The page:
Wainapanapa State Park  has black sand beach, sea arch, sea caves, a small blowhole to see. In Hana at end of Wai‘anapanapa Road off Hana Highway (Highway 360), 52.8 miles (85 km) (3 hour drive) east of Kahului Airport.
Iao Valley State Monument  brings you on a short trail through greenery, a garden and a stream. You can also climb up on a paved trail to a view of the ocean and Iao Needle. From Kahului go west on ‘Iao Valley Road (Highway 32) through Wailuku to the end of the road. $5 state park parking fee.
Ohe'o Gulch Kipahulu or the Seven Sacred Pools is one of the most popular attractions in Maui and part of the Haleakala National Park. This location has a string of pools and waterfalls throughout, with lower pools being easy to access for those who want to jump in. The location also has public restrooms, large parking areas, and camping spaces.
The Hawaii Nature Center, a non-profit organization, has been providing educational programs on Hawaii's environment since 1981. It is located in Oahu and Maui and offers programs for kids and adults to help encourage visitors to preserve the environment. Adults and children can participate in weekend activities, excursions, and community-based environmental projects.
There are many trails on Maui including a couple of trails in Iao Valley State Monument  and several in Haleakala National Park. The upper part of Haleakala National Park bears no resemblance to the lower. The crater at the summit, some 19 square miles, draws millions of visitors each year. Hike within it on miles of trails past cinder cones and lava caves or you can stroll from roadside turnouts to sky-high overlooks. The drive to the top is the steepest in the world and along Haleakala's slopes are eight biological zones, designated as an International Biosphere Reserve. and Maui Trailblazer guidebook 
Maui is the world capital of windsurfing due to it's consistently strong trades winds throughout the year. Beginners can get started quickly and easily with lessons from a multitude of windsurf shops located in the Kahului area near the airport.
Canoeing and Kayaking
In Hawaii a canoe is an ocean-going outrigger. They also have double hull canoes that are a bit like catamarans. There are canoe clubs that will sometimes take out visitors for a reasonable donation.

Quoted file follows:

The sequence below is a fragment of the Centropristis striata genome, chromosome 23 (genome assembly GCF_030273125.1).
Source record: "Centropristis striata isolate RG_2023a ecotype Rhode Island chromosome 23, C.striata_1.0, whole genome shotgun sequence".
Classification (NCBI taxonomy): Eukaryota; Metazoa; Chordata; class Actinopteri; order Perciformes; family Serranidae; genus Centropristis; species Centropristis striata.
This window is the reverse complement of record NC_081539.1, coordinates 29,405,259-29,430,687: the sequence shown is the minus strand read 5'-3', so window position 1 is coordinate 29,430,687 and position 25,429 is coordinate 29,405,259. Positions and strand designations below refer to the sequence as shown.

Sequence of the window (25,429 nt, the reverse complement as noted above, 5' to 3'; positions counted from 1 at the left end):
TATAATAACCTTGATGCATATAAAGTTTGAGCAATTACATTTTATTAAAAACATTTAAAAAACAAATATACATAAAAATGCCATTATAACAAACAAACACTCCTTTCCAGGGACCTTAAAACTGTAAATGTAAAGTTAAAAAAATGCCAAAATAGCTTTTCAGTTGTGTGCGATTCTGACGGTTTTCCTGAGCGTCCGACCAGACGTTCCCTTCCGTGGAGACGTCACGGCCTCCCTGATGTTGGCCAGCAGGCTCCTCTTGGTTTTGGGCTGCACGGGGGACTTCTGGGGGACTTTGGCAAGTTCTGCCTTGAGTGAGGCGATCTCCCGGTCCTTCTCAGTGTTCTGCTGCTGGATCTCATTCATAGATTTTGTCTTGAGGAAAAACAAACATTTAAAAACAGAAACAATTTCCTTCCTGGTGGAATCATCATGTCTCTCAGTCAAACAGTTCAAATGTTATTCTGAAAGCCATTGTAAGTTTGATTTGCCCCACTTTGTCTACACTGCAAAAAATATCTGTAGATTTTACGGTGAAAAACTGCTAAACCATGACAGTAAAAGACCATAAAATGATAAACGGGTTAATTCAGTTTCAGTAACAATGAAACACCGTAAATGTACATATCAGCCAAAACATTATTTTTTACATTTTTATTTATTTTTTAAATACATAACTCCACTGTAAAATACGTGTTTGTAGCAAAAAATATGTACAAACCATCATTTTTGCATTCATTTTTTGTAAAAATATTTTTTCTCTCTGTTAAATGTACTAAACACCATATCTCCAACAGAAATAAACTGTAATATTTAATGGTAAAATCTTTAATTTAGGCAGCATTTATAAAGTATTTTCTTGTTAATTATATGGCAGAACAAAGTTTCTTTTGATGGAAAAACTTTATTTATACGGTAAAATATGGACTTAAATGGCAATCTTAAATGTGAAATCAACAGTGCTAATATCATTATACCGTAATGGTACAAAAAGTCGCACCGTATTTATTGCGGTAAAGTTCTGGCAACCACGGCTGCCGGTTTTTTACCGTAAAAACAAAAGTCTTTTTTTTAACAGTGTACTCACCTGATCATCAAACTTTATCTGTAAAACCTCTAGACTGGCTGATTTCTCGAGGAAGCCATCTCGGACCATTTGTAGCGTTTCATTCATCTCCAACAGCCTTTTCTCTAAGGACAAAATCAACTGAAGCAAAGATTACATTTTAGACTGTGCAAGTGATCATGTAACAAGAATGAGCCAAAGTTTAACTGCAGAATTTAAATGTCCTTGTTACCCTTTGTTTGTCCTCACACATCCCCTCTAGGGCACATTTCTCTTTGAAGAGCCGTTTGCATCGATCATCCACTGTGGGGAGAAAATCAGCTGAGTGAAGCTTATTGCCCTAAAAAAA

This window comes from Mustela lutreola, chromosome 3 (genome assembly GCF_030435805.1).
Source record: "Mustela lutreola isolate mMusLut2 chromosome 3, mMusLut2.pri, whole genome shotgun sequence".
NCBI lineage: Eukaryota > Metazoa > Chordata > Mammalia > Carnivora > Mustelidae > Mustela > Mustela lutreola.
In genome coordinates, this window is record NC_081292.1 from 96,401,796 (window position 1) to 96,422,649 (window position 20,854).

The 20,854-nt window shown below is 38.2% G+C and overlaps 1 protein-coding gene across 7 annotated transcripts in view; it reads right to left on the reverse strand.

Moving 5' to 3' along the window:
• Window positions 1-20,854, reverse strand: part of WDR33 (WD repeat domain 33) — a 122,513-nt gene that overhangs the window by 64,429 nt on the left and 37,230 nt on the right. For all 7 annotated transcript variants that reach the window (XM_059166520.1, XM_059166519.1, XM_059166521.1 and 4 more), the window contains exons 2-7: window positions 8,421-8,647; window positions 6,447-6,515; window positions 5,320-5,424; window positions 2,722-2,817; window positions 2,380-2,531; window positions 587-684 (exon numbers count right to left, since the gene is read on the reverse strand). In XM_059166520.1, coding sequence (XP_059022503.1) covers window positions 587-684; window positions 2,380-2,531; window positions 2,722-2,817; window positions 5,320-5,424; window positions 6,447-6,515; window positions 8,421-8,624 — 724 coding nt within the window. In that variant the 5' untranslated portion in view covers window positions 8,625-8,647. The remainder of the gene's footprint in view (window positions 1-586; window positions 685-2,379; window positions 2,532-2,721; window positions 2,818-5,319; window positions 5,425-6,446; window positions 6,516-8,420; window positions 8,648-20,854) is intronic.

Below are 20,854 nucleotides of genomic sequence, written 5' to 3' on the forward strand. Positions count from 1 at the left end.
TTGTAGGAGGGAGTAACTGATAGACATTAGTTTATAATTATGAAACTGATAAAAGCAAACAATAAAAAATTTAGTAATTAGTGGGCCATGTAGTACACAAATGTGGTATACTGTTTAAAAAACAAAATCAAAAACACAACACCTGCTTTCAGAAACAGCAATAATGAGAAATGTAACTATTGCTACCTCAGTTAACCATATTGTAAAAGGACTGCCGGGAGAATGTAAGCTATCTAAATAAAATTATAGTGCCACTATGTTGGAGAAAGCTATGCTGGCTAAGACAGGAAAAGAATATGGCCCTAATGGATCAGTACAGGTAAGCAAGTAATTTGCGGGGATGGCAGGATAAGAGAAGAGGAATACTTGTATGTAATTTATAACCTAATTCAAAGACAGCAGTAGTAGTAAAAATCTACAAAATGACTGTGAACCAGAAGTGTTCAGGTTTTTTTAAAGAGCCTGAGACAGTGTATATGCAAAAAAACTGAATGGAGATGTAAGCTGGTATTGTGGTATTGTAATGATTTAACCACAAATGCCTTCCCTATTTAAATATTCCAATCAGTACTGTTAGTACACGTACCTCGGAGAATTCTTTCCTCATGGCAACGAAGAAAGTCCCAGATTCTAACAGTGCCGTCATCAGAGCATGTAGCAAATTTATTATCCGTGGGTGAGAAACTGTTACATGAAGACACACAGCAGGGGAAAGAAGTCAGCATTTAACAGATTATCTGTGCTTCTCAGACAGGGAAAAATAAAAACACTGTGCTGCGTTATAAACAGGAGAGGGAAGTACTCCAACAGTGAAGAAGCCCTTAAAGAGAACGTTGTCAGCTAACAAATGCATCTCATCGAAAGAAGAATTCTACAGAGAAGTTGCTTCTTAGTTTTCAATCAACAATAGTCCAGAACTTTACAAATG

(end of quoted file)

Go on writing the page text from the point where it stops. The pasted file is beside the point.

Many businesses would be happy to introduce you to kayaking.
Jet Skiing and Parasailing
On Kaanapali beach, there are many options for water fun activities like Jet Ski and Parasailing
The following business offers Jet Ski rentals on Kaanapali beach
Parasailing is offered by
Most kids above four years of age are allowed for Jet Ski and Parasailing allowing for families to have fun together. Many of these businesses offer photo/video options to capture your adventure
There are many luaus in Maui, which feature Polynesian singing and dancing. Most feature buffet dinners. Here are some of the best known.
There are mountain bike trails in Makawao State Forest.
This can be one of the most affordable activities on Maui.
Use local guides or apps to help you find the best spots.
Some favorite spots include:
Use caution to decide when and where to snorkel. Educate yourself about riptides and avoid choppy seas, which could bash you against coral or rocks.
Take the road trip on Hwy 36 (Hana Hwy) stopping on the road to see waterfalls, lush greenery and beaches. Some of these are not visible from the road, but most are a relatively short hike off the road. A private arboretum and botanical garden (with an entrance fee) called "Garden of Eden" around the 10-mile marker has peacocks, bamboo gardens and view of Puohokamoa Falls. The round-trip will be difficult to complete in one day, so stay over in Hana to break it into two days. Wainapanapa State Park, 2 miles (3 km) east of Hana, has cabins to offer. There are other private nicer places to stay, also in and around Hana.
The Road to Hana is something that must be experienced at least once in a lifetime. Keep in mind that some of the locals from Hana make the long commute to work in Kahului each day. If you see a local vehicle approaching from behind, pull over and let them pass. By the same token, locals' familiarity with the route can lead them to cut across corners (even blind corners) swerving back into their lane at the last minute, so take corners slowly and watch for oncoming traffic that may have encroached upon your lane. Also, don't trespass! If you respect the land and the people, you'll find open arms and acceptance.